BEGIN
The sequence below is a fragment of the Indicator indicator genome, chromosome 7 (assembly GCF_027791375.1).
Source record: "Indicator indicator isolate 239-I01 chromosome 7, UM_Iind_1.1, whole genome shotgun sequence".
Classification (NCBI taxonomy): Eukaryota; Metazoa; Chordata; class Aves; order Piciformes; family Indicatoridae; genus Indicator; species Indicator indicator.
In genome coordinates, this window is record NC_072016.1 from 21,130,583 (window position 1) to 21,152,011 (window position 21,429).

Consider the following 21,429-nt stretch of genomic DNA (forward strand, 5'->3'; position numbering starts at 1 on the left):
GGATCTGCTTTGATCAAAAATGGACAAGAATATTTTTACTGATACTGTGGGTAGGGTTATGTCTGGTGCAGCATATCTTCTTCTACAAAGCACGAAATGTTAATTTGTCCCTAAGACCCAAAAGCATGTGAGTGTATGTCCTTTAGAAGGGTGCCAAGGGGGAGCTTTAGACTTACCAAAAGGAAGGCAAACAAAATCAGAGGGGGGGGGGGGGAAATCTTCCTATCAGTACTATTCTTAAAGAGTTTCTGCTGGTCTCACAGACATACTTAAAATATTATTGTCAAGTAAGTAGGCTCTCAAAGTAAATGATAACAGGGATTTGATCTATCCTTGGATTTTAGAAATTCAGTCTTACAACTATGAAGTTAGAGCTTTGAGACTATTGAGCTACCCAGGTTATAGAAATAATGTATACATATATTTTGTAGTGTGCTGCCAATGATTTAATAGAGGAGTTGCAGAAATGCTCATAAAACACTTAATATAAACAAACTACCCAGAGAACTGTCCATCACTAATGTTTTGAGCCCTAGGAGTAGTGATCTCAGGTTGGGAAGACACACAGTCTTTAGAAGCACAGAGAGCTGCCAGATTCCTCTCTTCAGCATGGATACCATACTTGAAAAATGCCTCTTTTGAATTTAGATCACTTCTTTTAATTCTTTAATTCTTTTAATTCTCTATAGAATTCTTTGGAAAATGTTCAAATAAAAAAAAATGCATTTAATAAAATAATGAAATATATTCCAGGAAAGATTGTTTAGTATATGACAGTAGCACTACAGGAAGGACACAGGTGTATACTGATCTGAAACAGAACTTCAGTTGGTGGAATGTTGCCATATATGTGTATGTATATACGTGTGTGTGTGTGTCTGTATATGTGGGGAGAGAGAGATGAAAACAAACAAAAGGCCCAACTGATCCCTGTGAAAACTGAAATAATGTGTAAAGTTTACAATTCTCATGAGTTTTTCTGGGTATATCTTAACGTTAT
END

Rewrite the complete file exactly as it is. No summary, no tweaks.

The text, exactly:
The sequence below is a fragment of the Indicator indicator genome, chromosome 7 (assembly GCF_027791375.1).
Source record: "Indicator indicator isolate 239-I01 chromosome 7, UM_Iind_1.1, whole genome shotgun sequence".
Classification (NCBI taxonomy): Eukaryota; Metazoa; Chordata; class Aves; order Piciformes; family Indicatoridae; genus Indicator; species Indicator indicator.
In genome coordinates, this window is record NC_072016.1 from 21,130,583 (window position 1) to 21,152,011 (window position 21,429).

Consider the following 21,429-nt stretch of genomic DNA (forward strand, 5'->3'; position numbering starts at 1 on the left):
GGATCTGCTTTGATCAAAAATGGACAAGAATATTTTTACTGATACTGTGGGTAGGGTTATGTCTGGTGCAGCATATCTTCTTCTACAAAGCACGAAATGTTAATTTGTCCCTAAGACCCAAAAGCATGTGAGTGTATGTCCTTTAGAAGGGTGCCAAGGGGGAGCTTTAGACTTACCAAAAGGAAGGCAAACAAAATCAGAGGGGGGGGGGGGGAAATCTTCCTATCAGTACTATTCTTAAAGAGTTTCTGCTGGTCTCACAGACATACTTAAAATATTATTGTCAAGTAAGTAGGCTCTCAAAGTAAATGATAACAGGGATTTGATCTATCCTTGGATTTTAGAAATTCAGTCTTACAACTATGAAGTTAGAGCTTTGAGACTATTGAGCTACCCAGGTTATAGAAATAATGTATACATATATTTTGTAGTGTGCTGCCAATGATTTAATAGAGGAGTTGCAGAAATGCTCATAAAACACTTAATATAAACAAACTACCCAGAGAACTGTCCATCACTAATGTTTTGAGCCCTAGGAGTAGTGATCTCAGGTTGGGAAGACACACAGTCTTTAGAAGCACAGAGAGCTGCCAGATTCCTCTCTTCAGCATGGATACCATACTTGAAAAATGCCTCTTTTGAATTTAGATCACTTCTTTTAATTCTTTAATTCTTTTAATTCTCTATAGAATTCTTTGGAAAATGTTCAAATAAAAAAAAATGCATTTAATAAAATAATGAAATATATTCCAGGAAAGATTGTTTAGTATATGACAGTAGCACTACAGGAAGGACACAGGTGTATACTGATCTGAAACAGAACTTCAGTTGGTGGAATGTTGCCATATATGTGTATGTATATACGTGTGTGTGTGTGTCTGTATATGTGGGGAGAGAGAGATGAAAACAAACAAAAGGCCCAACTGATCCCTGTGAAAACTGAAATAATGTGTAAAGTTTACAATTCTCATGAGTTTTTCTGGGTATATCTTAACGTTAT